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Why Big Brother must be right

Phil Revell looks at data protection issues for schools

Tamsin brings her assignment in on time. This is a red letter day for her teachers. Tamsin's excuses are legendary. On her records, the grades all have the L in brackets - that denotes work handed in late - and her last report documented her problem with the calendar. But that's easily corrected. Tamsin's new approach to work can be recorded on the system.

"Never hands in on time" can now be changed to "Rarely hands work in on time".

Any data that a school holds has to be as accurate as possible. People should be able to discover what information is held on them and why, and there are strict controls over how such information can be used, particularly when third parties are involved.

This is the world of data protection, a world that some people plainly find perplexing. Humberside police weren't sure whether they were allowed to keep information on the Soham killer Ian Huntley, schools have banned parents videoing nativity plays, and press photographers are routinely told that they cannot take pictures of children without the permission of their parent.

And why not? It's all down to data protection. Some of this is genuinely complex. There are real issues about how long allegations about an unconvicted individual should be held by the police and about the safeguards that need to be in place before data can be shared.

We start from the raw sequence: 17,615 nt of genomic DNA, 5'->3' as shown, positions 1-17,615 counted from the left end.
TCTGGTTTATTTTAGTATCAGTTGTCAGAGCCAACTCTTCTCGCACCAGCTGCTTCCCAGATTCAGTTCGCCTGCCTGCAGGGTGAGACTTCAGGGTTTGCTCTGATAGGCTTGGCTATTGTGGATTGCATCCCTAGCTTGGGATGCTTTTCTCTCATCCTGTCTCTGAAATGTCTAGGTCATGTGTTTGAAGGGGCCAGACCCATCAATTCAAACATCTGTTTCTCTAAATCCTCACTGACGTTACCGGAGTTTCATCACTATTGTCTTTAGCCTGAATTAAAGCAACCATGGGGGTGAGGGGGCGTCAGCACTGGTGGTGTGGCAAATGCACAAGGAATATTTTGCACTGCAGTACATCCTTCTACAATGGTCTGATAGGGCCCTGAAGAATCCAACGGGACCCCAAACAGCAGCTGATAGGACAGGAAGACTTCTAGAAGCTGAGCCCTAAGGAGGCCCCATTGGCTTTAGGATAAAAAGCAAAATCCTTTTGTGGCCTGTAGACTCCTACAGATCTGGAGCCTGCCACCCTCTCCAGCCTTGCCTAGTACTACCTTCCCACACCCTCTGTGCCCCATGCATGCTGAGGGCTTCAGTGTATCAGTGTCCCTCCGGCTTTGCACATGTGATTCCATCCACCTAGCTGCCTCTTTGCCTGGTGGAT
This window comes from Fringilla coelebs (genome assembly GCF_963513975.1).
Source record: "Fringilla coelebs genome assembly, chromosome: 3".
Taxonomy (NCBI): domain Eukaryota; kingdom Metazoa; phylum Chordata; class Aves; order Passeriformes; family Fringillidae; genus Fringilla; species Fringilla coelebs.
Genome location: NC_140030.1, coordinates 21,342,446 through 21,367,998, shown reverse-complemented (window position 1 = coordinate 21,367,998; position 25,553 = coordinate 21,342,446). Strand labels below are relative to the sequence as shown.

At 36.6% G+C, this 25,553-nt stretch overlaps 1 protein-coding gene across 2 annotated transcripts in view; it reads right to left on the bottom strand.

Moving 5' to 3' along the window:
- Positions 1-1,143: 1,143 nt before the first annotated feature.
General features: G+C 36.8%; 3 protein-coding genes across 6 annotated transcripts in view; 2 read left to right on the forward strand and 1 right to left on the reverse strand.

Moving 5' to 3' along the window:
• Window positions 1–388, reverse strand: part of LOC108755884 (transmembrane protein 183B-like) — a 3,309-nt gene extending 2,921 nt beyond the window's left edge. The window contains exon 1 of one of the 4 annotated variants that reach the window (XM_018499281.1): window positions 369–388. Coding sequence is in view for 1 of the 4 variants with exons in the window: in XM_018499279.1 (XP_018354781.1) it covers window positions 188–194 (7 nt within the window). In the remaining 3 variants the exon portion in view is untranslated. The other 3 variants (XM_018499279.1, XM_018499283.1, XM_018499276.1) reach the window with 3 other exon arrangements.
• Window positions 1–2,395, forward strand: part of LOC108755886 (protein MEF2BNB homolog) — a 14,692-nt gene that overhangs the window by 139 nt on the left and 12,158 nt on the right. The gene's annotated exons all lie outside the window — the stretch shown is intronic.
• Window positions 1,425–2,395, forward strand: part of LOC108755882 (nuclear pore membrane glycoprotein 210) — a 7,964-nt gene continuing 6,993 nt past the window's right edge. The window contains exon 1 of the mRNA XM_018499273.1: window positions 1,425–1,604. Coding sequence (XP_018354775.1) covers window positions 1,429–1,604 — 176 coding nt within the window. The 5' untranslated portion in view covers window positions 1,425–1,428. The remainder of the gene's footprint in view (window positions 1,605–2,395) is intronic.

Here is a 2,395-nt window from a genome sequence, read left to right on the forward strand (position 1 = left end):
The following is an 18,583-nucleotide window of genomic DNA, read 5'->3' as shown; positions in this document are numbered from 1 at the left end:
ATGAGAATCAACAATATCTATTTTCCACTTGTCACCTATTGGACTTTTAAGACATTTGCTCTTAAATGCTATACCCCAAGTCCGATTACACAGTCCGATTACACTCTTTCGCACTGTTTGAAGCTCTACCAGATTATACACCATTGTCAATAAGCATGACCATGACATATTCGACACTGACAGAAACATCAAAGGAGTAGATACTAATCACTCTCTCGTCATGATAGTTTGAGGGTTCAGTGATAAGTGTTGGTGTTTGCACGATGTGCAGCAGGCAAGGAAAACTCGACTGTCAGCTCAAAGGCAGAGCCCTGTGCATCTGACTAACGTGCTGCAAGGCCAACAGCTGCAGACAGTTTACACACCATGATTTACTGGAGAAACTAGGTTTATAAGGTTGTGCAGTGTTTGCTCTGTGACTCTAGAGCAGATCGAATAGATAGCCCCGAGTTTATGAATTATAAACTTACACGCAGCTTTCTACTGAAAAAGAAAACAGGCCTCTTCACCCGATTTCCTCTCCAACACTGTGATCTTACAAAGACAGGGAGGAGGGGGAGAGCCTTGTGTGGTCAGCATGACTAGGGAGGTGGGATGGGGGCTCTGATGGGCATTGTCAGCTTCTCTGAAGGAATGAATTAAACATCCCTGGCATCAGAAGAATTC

But a lot of the furore reveals a complete misunderstanding of data protection legislation. Videoing a nativity play is not one, although it could be if the children were being filmed by the school with a view to distributing the video to third parties. The school may have worries related to child protection, and it may want to ban casual photography to safeguard the identities of individual children, but those are not necessarily data protection issues either. Which is not to say that there are no such issues in schools. It's just that the serious concerns don't appear to have appeared on the radar of most heads and ICT managers.

The real worries are about accuracy and access. How accurate is the information that schools hold about children and families? And who has access to it? This is even more important once schools start collecting data about pastoral issues. A grade is a grade, but a record of poor behaviour is a value judgment.

If a school identifies a child as "out of control", it could result in exclusion or, in the worst-case scenario, a child being taken into care.

Schools have a responsibility to ensure that such judgments are backed up by hard facts. And young people have the right to know what data is being accumulated about them, and the right to challenge information they believe to be inaccurate.

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